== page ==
Being coy about anti-Semitism

There’s an article on the “This is Leicestershire” website about anti-Semitism, it tells a sorry tale about the ongoing campaign to drive the small Jewish community out of that once prosperous city. Yet oddly enough the article manages to tell the sorry tale without once mentioning who is actually behind the anti-Semitism, merely hints and allusions.


Dr Samuel Lebens believes it is. This is his tale of two cities: an old, welcoming one, and a modern city that he says tolerates hatred of its embattled Jewish minority
I was privileged to grow in up in Leicester; a beautiful city with fantastic schools, and a vibrant multi-cultural community. I cherish the ethnic diversity of my childhood.
Now, I’m studying to become a Rabbi where the study of Judaism is the only religion on the curriculum.
But, so moved was I during my youth by the wealth of multicultural wisdom around me that I chose to take a GCSE in Sikhism – a strikingly elegant religion with an egalitarian ethic.
I was also struck by the beauty of the other religions that surrounded me: Hinduism, Islam, and Christianity. These experiences, I carry with me in to my adult life.
As a leader of the National Union of Students (NUS), I was in joint charge of their campaign against racism and fascism.
Growing up in that community, habituated to the tolerance around me, gave me a confidence in my minority identity. I owe that to the city of Leicester.
But let me describe to you another city.
At best, it can be described as a city that tolerates the anti-Semitism in its midst.
In the past few years, I have found it is almost impossible to walk down its main streets without having anti-Semitic abuse hurled at me and my family.
Cars slow down, with windows opened, in order to unleash a bloodcurdling howl of Jew-hatred.
I don’t feel comfortable to dress, outwardly, as a Jew in that city.
It is a place to which I fear to bring my children; I don’t want them to know the face of anti-Semitism.
A young relative of the Rabbi, in that city, had a pellet gun shot at him indiscriminately. The synagogue there has been the target of repeated acts of vandalism.
Recently, anti-Semites located the home of its only Orthodox Rabbi.
They hurled bricks through its door in the middle of the night. The fear that such an attack can strike into the hearts of a young family is barely describable.
Very few of Leicester’s Jews dress outwardly as Jews (in skull caps, and fringes on the corners of their clothes).
But, when a Jew does walk around dressed in traditional garb, there’s almost bound to be to be a confrontation.
Community cohesion might be good, generally, but if even one religious identity cannot flourish there, then it cannot be said to be a city that “does diversity”.
What are Leicester’s faith communities going to do? What is the council going to do?
Other than issuing reassuring statements, how are they going to combat the rise of anti-Semitic attitudes?
Many of the anti-Semites who have confronted me in Leicester were of clear religious affiliation, and belonged to ethnic minorities themselves. They should have known better.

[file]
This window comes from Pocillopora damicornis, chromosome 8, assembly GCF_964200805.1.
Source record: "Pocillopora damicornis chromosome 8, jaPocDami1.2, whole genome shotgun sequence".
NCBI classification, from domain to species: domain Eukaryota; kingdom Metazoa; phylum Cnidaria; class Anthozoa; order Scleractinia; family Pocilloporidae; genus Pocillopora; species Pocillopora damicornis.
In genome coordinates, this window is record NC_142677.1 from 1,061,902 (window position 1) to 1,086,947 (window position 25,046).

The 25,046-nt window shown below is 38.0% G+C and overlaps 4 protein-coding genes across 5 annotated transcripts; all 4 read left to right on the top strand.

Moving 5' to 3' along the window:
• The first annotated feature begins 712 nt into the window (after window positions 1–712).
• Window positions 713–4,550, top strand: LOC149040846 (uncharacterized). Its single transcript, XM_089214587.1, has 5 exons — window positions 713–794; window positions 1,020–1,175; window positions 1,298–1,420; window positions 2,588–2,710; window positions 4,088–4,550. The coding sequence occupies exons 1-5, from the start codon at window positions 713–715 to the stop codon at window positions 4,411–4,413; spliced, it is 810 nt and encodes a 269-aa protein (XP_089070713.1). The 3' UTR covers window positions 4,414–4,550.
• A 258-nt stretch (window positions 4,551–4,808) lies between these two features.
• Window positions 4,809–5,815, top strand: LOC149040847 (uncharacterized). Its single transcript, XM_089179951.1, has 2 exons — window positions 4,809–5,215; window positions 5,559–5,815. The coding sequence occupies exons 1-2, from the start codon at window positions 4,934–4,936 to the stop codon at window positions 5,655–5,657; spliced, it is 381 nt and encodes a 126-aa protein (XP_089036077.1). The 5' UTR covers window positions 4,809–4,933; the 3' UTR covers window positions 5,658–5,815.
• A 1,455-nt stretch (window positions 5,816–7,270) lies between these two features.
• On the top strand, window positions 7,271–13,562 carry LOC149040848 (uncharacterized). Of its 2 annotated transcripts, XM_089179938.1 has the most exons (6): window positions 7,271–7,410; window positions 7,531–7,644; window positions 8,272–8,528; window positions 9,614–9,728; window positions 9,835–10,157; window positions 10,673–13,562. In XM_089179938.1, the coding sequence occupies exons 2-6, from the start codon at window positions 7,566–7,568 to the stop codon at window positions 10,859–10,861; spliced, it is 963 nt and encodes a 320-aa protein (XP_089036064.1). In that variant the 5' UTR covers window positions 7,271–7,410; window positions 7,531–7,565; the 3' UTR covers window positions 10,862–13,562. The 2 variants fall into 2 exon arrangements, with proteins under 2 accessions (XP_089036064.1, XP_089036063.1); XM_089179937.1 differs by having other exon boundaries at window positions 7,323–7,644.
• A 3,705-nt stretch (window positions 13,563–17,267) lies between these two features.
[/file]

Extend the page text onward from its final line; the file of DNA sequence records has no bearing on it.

I haven’t a clue who’s responsible for this most recent spate of attacks; I certainly won’t jump to any assumptions.

Oh, I suspect we know exactly who is behind this spate of attacks and it isn’t the BNP, Combat 18 or even the National Front. We all know exactly who is behind these attacks and I’m fairly sure that the people of Leicester know exactly who is behind these attacks, the perpetrators are Muslims. Yet because community cohesion, diversity and multiculturalism are so ingrained into the journalists and the authors psyche that all they can allude to is the fact that the anti-Semites belong to ethnic minorities themselves. So that lets out pretty much the English majority and will shut down any sort of debate on the subject as the howls of racism will resound if say someone like myself were to point the finger. As the article can’t insult an ideology for fear of violence from Muslims, but can insult all ethnic minorities most of whom are not usually known for their violent over-reactions.
It does seem a clear signal from our ruling elite that despite the logical fallacy of Argumentum Ad Baculum, might is indeed right.

It does appear that the multiculturalism of New Labour is finishing the job that the Nazi’s started, not just here but all over Europe. Then again, Islam’s links with the Nazi’s are well documented anyway.

As an aside, here’s a video by Pat Condell and his own spin on anti-Semitism…


4 comments for “Being coy about anti-Semitism

  1. June 19, 2011 at 5:30 am

    First Leicester, next Tower Hamlets. I’m sure they’ll start in on the Jews just as soon as they’ve made it a ‘gay free zone’…

  2. June 19, 2011 at 6:53 am

    First they came for the communists, and I didn’t speak out because I wasn’t a communist…

  3. PT
    June 19, 2011 at 9:56 am

    Just part of the ongoing program of religious/ethnic cleansing. Jews first, then Christians. It’s happened elsewhere, and now it’s happening here. But we’re not allowed to say who’s doing it, are we?

  4. shaunantijihad
    June 20, 2011 at 3:52 pm

    All “kuffar”, Jew or Gentile, are targets for the Religion of Pieces. Islamic State no 55 coming soon, with nukes… thanks Labour, Lib Dhims, Tories. You’re lack of foresight is, well, blinding.

    Or, treat these scum the same as the Mafia or the Nazis, and bollocks if it offends their ideology. They’ll soon be the majority. Decide.

    “IslamoNazis” – start saying the word, repeat it, take control of the language of the argument.

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